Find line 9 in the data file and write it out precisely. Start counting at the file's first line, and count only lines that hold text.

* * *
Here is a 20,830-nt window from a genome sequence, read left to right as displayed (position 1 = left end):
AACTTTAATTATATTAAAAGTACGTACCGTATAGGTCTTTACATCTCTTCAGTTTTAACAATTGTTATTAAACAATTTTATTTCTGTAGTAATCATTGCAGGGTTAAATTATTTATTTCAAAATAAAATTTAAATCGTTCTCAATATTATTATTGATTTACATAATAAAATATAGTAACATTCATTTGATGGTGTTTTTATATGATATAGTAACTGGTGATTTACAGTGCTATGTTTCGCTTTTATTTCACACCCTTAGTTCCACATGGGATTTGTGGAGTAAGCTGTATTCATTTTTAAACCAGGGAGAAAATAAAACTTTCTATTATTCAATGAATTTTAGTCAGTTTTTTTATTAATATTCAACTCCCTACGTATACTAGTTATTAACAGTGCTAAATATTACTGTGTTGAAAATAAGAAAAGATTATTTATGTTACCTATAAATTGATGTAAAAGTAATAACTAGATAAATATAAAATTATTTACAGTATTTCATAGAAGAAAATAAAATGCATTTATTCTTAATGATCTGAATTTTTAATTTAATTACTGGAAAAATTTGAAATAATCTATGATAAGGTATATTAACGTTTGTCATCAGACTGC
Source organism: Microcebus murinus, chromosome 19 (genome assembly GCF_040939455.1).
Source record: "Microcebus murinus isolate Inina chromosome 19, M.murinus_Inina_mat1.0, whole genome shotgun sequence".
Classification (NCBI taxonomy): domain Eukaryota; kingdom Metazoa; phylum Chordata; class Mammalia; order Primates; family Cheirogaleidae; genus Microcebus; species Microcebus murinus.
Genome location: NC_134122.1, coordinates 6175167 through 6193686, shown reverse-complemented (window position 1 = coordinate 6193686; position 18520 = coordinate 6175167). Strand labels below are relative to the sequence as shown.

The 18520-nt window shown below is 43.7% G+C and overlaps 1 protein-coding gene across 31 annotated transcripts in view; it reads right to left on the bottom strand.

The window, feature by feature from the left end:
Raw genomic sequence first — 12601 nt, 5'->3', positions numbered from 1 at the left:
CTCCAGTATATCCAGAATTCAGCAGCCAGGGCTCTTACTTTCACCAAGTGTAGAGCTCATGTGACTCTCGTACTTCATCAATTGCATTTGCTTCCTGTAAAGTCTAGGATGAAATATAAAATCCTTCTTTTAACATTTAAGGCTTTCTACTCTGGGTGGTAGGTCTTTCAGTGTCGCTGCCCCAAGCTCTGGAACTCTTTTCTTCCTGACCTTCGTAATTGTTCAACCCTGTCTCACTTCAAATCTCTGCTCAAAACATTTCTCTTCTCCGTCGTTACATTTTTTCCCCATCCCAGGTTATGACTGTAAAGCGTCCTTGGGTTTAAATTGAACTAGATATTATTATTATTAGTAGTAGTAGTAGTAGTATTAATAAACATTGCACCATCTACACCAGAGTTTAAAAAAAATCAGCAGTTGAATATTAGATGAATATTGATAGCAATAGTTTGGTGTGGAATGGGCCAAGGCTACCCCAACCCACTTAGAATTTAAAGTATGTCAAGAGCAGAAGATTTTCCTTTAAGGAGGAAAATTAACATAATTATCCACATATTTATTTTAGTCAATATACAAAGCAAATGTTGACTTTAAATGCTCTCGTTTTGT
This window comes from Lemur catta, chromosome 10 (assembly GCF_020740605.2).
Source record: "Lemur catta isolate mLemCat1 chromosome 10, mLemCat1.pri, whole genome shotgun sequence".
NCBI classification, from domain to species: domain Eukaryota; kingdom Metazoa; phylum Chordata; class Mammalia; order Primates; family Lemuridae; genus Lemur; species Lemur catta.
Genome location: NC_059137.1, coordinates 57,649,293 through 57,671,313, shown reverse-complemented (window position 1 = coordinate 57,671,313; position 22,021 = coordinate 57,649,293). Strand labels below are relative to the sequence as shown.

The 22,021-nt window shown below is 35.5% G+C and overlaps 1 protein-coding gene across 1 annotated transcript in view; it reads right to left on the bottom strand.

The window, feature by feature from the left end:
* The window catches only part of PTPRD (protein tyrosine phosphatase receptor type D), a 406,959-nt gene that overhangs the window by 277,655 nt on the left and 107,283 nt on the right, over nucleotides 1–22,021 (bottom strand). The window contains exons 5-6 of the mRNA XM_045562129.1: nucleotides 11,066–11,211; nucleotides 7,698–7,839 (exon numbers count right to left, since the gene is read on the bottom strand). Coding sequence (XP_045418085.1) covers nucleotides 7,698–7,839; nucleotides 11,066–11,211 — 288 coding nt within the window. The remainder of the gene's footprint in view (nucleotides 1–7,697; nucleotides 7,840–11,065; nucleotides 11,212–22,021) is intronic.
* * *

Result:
Raw genomic sequence first — 12601 nt, 5'->3', positions numbered from 1 at the left: